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Subversion - Developer or Administrator Tool?

Bipoha (540839) writes | more than 4 years ago

7

Bipoha (540839) writes "I'm a system administrator. Recently a developer accidentally "deleted" 262 items from a project in the Subversion repository, and asked for "guidance" in an e-mail to his project manager of which I was carbon copied. I never had to recover files in Subversion, so I researched, tested and documented the steps in a Sunday e-mail to him on how to recover the files. Monday morning came, and it wasn't resolved, so I sat down and fixed it in less than 10 minutes using the steps I submitted to him via e-mail. He claims I was "passing the buck" by giving him instructions instead of fixing it. My question is, "Where do our respective roles begin and end?""

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7 comments

Depends (1)

Alanbly (1433229) | more than 4 years ago | (#30125082)

It depends on your Job descriptions. If your job includes CM work and his does not then it's *your* job. And really do you want a developer mucking around with revision histories if you can do it in 10 minutes?

Re:Depends (1)

emeraldd (1609773) | more than 4 years ago | (#30125458)

And really do you want a developer mucking around with revision histories if you can do it in 10 minutes?

He's talking about something that is standard operating procedure for Subversion. Unless I miss my guess, the developer in question is completely ignorant of how an RCS system works or should be used.

Re:Depends (1)

Alanbly (1433229) | more than 4 years ago | (#30126544)

I agree that the dev sounds ignorant of CM in general, but given that I would just fix it and show them how to avoid needing it. You have to be careful not to give them enough rope to hang themselves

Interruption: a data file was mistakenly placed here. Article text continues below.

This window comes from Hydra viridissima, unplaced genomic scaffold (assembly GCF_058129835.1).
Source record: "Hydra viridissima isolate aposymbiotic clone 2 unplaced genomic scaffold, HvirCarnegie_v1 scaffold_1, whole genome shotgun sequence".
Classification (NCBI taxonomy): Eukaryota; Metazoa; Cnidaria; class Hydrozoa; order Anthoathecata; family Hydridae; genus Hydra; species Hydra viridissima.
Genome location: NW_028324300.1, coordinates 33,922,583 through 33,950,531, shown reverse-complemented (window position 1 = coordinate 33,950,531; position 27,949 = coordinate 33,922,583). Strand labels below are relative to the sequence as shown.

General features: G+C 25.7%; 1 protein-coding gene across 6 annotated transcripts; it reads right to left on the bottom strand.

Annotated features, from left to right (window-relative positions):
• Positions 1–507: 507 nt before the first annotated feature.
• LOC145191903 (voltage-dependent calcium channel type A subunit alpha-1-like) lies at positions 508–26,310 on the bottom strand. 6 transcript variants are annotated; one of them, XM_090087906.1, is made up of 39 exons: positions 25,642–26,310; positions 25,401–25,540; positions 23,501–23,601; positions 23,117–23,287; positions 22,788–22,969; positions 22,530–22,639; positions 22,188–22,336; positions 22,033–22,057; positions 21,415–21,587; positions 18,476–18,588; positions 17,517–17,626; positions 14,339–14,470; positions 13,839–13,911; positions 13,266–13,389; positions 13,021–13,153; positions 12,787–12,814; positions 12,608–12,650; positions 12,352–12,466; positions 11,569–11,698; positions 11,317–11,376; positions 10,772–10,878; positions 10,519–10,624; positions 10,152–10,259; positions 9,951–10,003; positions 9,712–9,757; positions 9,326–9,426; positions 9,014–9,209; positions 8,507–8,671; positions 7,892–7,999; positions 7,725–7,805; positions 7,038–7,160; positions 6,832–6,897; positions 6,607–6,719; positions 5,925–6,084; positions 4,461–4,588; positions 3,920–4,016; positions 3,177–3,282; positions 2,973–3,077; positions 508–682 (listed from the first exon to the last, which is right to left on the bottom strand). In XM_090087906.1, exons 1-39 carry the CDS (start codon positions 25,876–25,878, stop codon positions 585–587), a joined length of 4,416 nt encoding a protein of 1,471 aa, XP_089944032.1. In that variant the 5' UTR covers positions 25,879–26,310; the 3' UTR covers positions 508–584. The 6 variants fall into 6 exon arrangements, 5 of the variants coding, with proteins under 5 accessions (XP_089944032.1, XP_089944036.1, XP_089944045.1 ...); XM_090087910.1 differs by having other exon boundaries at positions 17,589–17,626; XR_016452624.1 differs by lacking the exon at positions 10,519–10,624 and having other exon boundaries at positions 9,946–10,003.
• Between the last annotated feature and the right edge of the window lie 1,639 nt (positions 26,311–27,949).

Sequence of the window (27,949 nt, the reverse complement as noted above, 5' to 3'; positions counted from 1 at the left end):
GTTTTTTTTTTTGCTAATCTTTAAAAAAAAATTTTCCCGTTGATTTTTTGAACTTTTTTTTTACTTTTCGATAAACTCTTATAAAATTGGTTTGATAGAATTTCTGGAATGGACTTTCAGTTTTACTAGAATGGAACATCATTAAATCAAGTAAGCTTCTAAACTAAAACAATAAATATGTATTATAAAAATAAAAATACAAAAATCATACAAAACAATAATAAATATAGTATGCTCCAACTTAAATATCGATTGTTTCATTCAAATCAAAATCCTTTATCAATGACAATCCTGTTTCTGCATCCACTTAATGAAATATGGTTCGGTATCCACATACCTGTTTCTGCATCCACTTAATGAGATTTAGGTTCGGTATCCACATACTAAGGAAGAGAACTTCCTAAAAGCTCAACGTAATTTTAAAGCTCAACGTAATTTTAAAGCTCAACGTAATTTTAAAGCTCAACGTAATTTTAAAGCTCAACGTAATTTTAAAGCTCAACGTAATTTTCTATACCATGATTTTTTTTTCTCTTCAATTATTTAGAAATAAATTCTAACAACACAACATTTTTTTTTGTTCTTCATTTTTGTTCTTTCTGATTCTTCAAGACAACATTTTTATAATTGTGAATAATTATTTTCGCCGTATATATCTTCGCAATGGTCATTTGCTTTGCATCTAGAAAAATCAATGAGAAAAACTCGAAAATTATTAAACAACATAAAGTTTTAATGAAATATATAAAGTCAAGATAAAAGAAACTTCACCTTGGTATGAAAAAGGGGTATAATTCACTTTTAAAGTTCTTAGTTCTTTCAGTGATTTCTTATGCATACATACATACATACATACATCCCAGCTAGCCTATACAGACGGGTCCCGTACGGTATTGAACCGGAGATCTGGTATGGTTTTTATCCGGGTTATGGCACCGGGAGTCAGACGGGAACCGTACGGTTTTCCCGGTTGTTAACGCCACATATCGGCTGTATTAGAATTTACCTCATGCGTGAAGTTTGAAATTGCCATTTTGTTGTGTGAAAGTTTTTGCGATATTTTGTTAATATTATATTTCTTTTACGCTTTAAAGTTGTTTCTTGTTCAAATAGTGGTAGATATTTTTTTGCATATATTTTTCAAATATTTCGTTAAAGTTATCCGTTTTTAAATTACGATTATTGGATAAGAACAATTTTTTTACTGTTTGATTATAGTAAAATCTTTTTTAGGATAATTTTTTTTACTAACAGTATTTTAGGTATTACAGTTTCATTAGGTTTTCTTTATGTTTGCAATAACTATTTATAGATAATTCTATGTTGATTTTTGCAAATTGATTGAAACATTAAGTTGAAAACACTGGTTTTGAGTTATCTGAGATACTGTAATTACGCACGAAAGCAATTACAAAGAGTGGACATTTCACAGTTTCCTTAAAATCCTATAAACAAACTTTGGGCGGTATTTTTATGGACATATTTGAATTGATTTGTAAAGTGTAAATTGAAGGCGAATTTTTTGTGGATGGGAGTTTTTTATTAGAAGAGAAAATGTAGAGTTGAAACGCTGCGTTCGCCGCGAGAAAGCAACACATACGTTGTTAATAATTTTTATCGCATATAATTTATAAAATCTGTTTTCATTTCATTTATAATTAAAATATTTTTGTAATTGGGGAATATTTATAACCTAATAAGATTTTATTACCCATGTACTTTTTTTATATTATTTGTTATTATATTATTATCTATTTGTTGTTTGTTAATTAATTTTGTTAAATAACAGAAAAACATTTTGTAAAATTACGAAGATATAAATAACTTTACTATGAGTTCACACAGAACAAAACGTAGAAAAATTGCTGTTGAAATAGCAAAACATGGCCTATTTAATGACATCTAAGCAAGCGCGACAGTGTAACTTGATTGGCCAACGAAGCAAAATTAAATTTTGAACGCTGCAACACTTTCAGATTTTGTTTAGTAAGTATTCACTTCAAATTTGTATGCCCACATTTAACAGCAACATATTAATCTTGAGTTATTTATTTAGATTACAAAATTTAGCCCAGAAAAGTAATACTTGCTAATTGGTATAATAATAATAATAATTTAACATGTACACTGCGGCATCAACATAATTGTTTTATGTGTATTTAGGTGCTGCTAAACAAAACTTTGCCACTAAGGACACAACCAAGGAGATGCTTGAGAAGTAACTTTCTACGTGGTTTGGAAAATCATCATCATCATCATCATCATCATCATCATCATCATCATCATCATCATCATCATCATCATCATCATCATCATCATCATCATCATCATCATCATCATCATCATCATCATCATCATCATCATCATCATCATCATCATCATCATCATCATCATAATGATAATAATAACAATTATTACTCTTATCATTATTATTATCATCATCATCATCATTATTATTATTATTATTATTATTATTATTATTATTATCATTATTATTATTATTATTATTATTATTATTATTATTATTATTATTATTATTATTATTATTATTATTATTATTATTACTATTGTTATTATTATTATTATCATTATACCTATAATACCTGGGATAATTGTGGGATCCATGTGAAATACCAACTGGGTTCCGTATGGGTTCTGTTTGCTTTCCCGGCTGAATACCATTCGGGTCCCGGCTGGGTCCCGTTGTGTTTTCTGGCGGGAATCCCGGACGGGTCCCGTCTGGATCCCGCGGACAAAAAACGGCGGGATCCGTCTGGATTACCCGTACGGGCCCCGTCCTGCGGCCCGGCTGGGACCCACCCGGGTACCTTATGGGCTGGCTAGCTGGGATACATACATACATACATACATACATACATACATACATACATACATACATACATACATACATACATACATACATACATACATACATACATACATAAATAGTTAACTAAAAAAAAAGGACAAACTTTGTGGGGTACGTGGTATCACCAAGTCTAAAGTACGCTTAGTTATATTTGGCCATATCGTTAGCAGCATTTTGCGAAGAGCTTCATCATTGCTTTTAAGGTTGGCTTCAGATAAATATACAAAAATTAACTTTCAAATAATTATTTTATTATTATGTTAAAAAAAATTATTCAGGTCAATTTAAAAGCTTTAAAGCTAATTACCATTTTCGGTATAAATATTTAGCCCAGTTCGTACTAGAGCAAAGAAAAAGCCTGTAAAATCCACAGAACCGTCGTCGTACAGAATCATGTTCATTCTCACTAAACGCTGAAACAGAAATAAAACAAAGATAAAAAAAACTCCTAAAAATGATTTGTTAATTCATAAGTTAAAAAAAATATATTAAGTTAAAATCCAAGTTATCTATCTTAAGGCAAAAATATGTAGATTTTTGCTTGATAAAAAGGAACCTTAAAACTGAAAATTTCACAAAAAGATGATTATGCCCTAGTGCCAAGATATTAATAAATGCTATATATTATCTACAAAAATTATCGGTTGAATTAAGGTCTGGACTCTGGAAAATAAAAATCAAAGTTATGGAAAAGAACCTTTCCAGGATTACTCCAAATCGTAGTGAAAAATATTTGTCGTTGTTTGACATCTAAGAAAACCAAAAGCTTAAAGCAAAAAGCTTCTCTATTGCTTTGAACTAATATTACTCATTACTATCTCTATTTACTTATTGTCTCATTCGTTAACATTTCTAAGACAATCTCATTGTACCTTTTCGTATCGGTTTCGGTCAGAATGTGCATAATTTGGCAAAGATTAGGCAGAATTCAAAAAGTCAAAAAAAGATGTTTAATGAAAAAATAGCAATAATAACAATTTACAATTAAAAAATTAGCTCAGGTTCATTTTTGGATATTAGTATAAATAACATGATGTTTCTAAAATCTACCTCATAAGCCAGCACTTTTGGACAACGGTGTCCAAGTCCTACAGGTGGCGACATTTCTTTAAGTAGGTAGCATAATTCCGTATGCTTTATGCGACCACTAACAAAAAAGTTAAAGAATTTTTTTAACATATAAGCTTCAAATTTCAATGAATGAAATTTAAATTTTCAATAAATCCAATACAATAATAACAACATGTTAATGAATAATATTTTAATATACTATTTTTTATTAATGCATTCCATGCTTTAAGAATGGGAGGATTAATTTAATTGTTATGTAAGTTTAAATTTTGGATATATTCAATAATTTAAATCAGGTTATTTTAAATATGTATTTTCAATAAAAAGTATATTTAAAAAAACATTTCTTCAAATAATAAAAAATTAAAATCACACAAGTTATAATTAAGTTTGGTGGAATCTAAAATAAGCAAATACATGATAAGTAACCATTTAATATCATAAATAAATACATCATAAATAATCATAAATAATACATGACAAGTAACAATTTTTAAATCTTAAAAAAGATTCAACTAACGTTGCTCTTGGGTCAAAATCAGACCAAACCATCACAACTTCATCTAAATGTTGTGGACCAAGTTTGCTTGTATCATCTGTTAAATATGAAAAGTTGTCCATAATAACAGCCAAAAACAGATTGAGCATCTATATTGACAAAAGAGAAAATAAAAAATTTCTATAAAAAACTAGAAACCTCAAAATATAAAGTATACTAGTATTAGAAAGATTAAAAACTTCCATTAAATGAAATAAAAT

Re:Depends (1)

Bipoha (540839) | more than 4 years ago | (#30141910)

... just fix it and show them how to avoid needing it. You have to be careful not to give them enough rope to hang themselves

"Showing" them has proven futile. But, I did discover "hooks" yesterday on the server-side, and thought of perhaps restricting their ability to delete files. I'm sure I'll get more requests that way, but to expand on emeraldd's post, I'd feel better helping them on something the can't do rather than something they won't do. Of course, I'll have to leave that to his PM to decide if that sounds like a good idea.

Slow progress has been made. They don't use Tortoise, so I had a side-by-side comparison with the PM to compare features between it and the subclipse plug-in. Needless-to-say, I'm very impressed with the subclipse capabilities. We discovered lock stealing (which I couldn't find in Tortoise SVN), and I had him humor me by right-clicking on an entry in the "affected files" pane in eclipse's revision history view, and wouldn't you know there's an "export" option. I was worried at the beginning of the meeting, because he kept asking me, "How does Tortoise SVN interface with Eclipse?" Not until later did I think of a come-back of, "Kinda like how FTP interfaces with Notepad." Oh well. We're making subtle progress, I guess.

Thank you, everyone for your comments.

Re:Depends (1)

Bipoha (540839) | more than 4 years ago | (#30125834)